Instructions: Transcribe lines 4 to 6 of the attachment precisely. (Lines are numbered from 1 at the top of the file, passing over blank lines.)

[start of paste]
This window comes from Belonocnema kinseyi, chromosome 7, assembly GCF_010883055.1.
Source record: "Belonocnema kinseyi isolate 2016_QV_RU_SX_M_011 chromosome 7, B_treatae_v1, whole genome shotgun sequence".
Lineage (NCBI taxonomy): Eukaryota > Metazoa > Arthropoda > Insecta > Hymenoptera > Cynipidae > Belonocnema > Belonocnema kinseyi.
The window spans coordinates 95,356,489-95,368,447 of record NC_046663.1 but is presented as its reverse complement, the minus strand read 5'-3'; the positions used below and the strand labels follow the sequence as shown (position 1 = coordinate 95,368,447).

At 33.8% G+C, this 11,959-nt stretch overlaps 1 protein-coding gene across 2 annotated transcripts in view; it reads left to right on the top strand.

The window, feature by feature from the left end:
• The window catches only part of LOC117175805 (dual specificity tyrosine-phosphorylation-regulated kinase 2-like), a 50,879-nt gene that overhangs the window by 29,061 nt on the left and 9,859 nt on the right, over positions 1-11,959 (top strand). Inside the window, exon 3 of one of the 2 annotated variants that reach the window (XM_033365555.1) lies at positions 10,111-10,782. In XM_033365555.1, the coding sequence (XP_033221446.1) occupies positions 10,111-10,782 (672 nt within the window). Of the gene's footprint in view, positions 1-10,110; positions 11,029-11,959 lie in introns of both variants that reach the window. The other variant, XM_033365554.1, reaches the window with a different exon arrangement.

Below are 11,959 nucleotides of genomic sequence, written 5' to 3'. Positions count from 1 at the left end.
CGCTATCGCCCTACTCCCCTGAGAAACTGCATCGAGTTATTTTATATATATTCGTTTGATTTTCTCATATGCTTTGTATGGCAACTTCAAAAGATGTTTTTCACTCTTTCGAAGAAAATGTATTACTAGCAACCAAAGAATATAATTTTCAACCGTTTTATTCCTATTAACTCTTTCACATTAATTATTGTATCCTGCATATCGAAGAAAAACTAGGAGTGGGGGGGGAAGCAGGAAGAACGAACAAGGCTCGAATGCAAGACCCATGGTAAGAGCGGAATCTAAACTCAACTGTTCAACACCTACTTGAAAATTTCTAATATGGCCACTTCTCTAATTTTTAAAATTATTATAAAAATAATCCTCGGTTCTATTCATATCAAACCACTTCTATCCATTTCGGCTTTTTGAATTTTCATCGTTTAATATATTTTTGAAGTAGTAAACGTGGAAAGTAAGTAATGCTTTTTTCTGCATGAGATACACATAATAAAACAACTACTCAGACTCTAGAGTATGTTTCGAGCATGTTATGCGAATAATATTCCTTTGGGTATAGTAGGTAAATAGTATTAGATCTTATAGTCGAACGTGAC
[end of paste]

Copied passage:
The window spans coordinates 95,356,489-95,368,447 of record NC_046663.1 but is presented as its reverse complement, the minus strand read 5'-3'; the positions used below and the strand labels follow the sequence as shown (position 1 = coordinate 95,368,447).

At 33.8% G+C, this 11,959-nt stretch overlaps 1 protein-coding gene across 2 annotated transcripts in view; it reads left to right on the top strand.

The window, feature by feature from the left end: